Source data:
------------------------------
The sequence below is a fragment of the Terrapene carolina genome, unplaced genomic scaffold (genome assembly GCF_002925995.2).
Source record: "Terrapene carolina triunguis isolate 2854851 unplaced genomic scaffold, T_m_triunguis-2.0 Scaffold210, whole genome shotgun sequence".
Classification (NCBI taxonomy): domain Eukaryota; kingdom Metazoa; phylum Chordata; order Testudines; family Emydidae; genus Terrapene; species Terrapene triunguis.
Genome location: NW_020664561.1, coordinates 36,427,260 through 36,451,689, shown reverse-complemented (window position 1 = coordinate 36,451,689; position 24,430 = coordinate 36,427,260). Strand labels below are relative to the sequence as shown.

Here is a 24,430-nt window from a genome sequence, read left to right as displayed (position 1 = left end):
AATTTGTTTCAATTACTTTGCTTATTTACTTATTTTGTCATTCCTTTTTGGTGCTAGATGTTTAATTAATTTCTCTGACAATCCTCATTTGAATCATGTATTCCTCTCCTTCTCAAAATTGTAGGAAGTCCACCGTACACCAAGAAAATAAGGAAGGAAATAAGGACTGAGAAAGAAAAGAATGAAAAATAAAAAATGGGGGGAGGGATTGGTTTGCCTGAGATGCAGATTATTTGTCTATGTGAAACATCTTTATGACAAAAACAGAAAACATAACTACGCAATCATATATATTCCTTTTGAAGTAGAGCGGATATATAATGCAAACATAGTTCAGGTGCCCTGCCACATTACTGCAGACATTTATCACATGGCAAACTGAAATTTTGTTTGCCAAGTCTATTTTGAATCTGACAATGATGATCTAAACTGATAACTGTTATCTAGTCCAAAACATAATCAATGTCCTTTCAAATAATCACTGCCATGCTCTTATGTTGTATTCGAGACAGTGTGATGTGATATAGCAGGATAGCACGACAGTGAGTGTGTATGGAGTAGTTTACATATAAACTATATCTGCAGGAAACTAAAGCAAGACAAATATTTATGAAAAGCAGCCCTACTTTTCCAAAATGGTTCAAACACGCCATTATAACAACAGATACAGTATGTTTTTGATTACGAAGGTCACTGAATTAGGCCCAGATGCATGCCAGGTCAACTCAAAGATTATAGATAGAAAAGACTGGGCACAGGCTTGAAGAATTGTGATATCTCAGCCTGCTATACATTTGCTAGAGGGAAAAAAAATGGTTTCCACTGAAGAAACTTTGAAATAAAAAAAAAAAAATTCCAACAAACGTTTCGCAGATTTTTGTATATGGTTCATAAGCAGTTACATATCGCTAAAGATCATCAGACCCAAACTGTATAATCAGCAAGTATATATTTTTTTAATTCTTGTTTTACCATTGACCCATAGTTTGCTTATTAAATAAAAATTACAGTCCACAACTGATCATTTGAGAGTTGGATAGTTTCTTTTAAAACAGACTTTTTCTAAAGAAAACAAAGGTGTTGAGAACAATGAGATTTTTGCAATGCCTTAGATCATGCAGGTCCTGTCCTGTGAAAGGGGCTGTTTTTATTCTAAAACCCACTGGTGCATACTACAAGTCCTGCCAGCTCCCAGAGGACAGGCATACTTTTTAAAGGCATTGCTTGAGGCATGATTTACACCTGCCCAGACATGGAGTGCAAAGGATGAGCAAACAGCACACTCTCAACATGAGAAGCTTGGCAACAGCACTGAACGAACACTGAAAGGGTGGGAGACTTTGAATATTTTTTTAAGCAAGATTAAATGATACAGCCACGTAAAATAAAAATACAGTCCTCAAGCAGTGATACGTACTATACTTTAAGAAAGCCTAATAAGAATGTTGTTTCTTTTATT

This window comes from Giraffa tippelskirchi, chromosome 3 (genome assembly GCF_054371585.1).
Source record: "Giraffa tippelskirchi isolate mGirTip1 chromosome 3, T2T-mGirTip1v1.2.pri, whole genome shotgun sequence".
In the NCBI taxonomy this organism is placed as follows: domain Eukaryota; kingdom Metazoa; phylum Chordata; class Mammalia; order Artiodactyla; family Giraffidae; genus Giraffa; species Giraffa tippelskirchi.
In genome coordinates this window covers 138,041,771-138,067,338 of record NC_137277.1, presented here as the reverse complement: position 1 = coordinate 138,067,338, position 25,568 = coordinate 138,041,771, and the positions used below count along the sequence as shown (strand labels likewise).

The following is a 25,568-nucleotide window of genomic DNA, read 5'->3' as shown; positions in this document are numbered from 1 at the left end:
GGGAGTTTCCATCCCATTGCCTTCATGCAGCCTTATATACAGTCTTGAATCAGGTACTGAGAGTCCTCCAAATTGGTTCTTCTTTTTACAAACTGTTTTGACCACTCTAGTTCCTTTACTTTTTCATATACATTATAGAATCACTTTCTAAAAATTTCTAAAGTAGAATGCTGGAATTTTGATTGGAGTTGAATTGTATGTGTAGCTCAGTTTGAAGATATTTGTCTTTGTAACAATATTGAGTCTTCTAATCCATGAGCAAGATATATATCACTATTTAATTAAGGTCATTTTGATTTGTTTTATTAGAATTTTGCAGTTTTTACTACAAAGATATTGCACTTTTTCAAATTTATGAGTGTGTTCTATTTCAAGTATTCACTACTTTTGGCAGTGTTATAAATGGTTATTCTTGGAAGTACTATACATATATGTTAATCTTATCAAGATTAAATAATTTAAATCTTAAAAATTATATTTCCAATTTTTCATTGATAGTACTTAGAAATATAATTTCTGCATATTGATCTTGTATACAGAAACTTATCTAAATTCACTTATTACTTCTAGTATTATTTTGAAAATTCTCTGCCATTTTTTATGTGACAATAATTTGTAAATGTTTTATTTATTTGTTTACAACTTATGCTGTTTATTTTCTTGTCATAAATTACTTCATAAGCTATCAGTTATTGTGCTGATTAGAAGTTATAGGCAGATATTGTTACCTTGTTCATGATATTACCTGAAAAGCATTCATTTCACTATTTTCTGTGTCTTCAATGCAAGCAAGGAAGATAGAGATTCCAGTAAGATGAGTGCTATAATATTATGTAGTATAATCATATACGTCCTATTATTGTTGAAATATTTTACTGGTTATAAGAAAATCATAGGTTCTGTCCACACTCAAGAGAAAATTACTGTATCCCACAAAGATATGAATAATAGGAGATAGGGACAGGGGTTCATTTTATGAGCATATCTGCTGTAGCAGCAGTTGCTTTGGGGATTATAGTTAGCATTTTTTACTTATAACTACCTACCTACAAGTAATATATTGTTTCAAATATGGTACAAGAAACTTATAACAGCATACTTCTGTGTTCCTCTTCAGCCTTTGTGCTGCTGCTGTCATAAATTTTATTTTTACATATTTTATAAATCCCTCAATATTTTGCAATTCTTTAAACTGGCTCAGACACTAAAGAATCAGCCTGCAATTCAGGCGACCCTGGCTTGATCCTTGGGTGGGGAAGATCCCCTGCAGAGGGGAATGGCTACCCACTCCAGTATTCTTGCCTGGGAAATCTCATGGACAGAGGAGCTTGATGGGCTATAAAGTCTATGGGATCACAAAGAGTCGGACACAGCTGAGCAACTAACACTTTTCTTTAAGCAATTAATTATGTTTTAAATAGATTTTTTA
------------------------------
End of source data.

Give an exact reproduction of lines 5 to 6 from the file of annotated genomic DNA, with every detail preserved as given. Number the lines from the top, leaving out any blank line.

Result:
Here is a 24,430-nt window from a genome sequence, read left to right as displayed (position 1 = left end):
AATTTGTTTCAATTACTTTGCTTATTTACTTATTTTGTCATTCCTTTTTGGTGCTAGATGTTTAATTAATTTCTCTGACAATCCTCATTTGAATCATGTATTCCTCTCCTTCTCAAAATTGTAGGAAGTCCACCGTACACCAAGAAAATAAGGAAGGAAATAAGGACTGAGAAAGAAAAGAATGAAAAATAAAAAATGGGGGGAGGGATTGGTTTGCCTGAGATGCAGATTATTTGTCTATGTGAAACATCTTTATGACAAAAACAGAAAACATAACTACGCAATCATATATATTCCTTTTGAAGTAGAGCGGATATATAATGCAAACATAGTTCAGGTGCCCTGCCACATTACTGCAGACATTTATCACATGGCAAACTGAAATTTTGTTTGCCAAGTCTATTTTGAATCTGACAATGATGATCTAAACTGATAACTGTTATCTAGTCCAAAACATAATCAATGTCCTTTCAAATAATCACTGCCATGCTCTTATGTTGTATTCGAGACAGTGTGATGTGATATAGCAGGATAGCACGACAGTGAGTGTGTATGGAGTAGTTTACATATAAACTATATCTGCAGGAAACTAAAGCAAGACAAATATTTATGAAAAGCAGCCCTACTTTTCCAAAATGGTTCAAACACGCCATTATAACAACAGATACAGTATGTTTTTGATTACGAAGGTCACTGAATTAGGCCCAGATGCATGCCAGGTCAACTCAAAGATTATAGATAGAAAAGACTGGGCACAGGCTTGAAGAATTGTGATATCTCAGCCTGCTATACATTTGCTAGAGGGAAAAAAAATGGTTTCCACTGAAGAAACTTTGAAATAAAAAAAAAAAAATTCCAACAAACGTTTCGCAGATTTTTGTATATGGTTCATAAGCAGTTACATATCGCTAAAGATCATCAGACCCAAACTGTATAATCAGCAAGTATATATTTTTTTAATTCTTGTTTTACCATTGACCCATAGTTTGCTTATTAAATAAAAATTACAGTCCACAACTGATCATTTGAGAGTTGGATAGTTTCTTTTAAAACAGACTTTTTCTAAAGAAAACAAAGGTGTTGAGAACAATGAGATTTTTGCAATGCCTTAGATCATGCAGGTCCTGTCCTGTGAAAGGGGCTGTTTTTATTCTAAAACCCACTGGTGCATACTACAAGTCCTGCCAGCTCCCAGAGGACAGGCATACTTTTTAAAGGCATTGCTTGAGGCATGATTTACACCTGCCCAGACATGGAGTGCAAAGGATGAGCAAACAGCACACTCTCAACATGAGAAGCTTGGCAACAGCACTGAACGAACACTGAAAGGGTGGGAGACTTTGAATATTTTTTTAAGCAAGATTAAATGATACAGCCACGTAAAATAAAAATACAGTCCTCAAGCAGTGATACGTACTATACTTTAAGAAAGCCTAATAAGAATGTTGTTTCTTTTATT